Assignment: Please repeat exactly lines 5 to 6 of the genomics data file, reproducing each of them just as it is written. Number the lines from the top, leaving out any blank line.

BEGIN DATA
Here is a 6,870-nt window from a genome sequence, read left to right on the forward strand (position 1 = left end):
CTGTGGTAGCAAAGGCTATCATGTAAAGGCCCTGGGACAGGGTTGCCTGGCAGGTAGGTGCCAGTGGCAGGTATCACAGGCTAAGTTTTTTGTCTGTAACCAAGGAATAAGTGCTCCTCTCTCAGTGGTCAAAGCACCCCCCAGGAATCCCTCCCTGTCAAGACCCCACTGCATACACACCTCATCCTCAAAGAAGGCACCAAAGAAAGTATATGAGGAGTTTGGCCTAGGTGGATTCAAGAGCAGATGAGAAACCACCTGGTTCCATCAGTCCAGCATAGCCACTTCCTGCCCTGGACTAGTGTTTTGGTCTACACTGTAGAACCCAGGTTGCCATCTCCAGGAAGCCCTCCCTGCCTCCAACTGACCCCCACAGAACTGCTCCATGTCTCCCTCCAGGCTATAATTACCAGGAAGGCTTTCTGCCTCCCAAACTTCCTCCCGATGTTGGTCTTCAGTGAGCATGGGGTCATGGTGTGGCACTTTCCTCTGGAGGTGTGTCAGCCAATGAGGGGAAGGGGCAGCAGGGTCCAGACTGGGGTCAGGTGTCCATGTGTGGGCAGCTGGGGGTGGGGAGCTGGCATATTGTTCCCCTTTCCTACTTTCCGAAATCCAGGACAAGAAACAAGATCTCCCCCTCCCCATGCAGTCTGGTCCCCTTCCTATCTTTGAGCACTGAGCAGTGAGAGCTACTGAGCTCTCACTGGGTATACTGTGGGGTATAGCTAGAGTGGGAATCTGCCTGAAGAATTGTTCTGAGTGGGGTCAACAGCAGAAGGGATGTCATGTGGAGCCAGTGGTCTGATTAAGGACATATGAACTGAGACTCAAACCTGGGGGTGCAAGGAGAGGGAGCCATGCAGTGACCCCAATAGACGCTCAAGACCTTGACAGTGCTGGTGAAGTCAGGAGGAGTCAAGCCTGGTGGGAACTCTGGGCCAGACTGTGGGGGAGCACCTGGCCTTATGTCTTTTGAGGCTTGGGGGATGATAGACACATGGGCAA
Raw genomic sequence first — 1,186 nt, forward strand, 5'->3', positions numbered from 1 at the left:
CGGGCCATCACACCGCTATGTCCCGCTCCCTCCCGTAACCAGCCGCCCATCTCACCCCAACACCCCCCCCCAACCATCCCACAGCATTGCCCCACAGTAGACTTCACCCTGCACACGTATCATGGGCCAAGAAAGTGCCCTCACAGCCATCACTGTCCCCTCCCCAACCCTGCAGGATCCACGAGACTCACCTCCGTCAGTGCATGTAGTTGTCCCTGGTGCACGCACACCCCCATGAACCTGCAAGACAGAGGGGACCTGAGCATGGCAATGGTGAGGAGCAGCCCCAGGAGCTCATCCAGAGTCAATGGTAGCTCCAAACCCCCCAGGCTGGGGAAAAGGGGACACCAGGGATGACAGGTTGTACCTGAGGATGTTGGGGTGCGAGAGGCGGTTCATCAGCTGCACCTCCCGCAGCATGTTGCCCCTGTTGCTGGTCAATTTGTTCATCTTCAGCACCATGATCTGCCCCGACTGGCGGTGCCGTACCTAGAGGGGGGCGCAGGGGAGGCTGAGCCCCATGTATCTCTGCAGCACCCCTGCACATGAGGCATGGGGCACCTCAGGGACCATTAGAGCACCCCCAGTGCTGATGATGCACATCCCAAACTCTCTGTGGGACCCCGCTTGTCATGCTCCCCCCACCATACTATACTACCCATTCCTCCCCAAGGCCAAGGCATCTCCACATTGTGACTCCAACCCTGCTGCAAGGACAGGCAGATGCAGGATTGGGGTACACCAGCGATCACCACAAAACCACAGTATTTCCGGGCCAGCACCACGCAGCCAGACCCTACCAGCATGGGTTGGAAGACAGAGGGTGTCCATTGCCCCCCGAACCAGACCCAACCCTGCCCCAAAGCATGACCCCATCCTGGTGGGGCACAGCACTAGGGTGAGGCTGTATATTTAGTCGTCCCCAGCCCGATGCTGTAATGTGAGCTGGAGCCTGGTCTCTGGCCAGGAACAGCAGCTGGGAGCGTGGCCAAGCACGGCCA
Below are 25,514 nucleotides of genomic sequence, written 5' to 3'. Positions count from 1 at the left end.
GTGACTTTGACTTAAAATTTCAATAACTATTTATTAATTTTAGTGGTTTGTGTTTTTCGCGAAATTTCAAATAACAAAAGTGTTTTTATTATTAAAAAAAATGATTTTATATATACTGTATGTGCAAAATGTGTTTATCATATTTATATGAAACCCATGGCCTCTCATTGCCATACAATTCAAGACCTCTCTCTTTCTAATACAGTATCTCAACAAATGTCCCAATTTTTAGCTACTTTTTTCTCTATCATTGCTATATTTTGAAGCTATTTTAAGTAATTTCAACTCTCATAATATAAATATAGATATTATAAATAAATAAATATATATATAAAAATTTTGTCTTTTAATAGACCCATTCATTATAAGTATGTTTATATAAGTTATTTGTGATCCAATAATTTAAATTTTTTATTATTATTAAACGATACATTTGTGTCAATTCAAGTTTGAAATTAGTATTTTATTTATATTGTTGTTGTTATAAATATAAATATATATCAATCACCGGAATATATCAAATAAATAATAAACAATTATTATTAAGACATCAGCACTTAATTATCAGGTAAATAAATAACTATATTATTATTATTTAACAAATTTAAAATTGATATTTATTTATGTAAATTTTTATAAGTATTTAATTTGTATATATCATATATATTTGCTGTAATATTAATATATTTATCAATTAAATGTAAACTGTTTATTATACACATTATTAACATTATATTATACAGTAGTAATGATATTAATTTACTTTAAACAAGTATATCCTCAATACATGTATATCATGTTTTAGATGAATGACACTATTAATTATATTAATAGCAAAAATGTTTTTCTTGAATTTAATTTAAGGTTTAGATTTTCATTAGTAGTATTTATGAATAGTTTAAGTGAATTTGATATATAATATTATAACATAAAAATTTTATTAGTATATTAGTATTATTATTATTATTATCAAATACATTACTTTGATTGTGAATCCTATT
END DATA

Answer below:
Below are 25,514 nucleotides of genomic sequence, written 5' to 3'. Positions count from 1 at the left end.
GTGACTTTGACTTAAAATTTCAATAACTATTTATTAATTTTAGTGGTTTGTGTTTTTCGCGAAATTTCAAATAACAAAAGTGTTTTTATTATTAAAAAAAATGATTTTATATATACTGTATGTGCAAAATGTGTTTATCATATTTATATGAAACCCATGGCCTCTCATTGCCATACAATTCAAGACCTCTCTCTTTCTAATACAGTATCTCAACAAATGTCCCAATTTTTAGCTACTTTTTTCTCTATCATTGCTATATTTTGAAGCTATTTTAAGTAATTTCAACTCTCATAATATAAATATAGATATTATAAATAAATAAATATATATATAAAAATTTTGTCTTTTAATAGACCCATTCATTATAAGTATGTTTATATAAGTTATTTGTGATCCAATAATTTAAATTTTTTATTATTATTAAACGATACATTTGTGTCAATTCAAGTTTGAAATTAGTATTTTATTTATATTGTTGTTGTTATAAATATAAATATATATCAATCACCGGAATATATCAAATAAATAATAAACAATTATTATTAAGACATCAGCACTTAATTATCAGGTAAATAAATAACTATATTATTATTATTTAACAAATTTAAAATTGATATTTATTTATGTAAATTTTTATAAGTATTTAATTTGTATATATCATATATATTTGCTGTAATATTAATATATTTATCAATTAAATGTAAACTGTTTATTATACACATTATTAACATTATATTATACAGTAGTAATGATATTAATTTACTTTAAACAAGTATATCCTCAATACATGTATATCATGTTTTAGATGAATGACACTATTAATTATATTAATAGCAAAAATGTTTTTCTTGAATTTAATTTAAGGTTTAGATTTTCATTAGTAGTATTTATGAATAGTTTAAGTGAATTTGATATATAATATTATAACATAAAAATTTTATTAGTATATTAGTATTATTATTATTATTATCAAATACATTACTTTGATTGTGAATCCTATT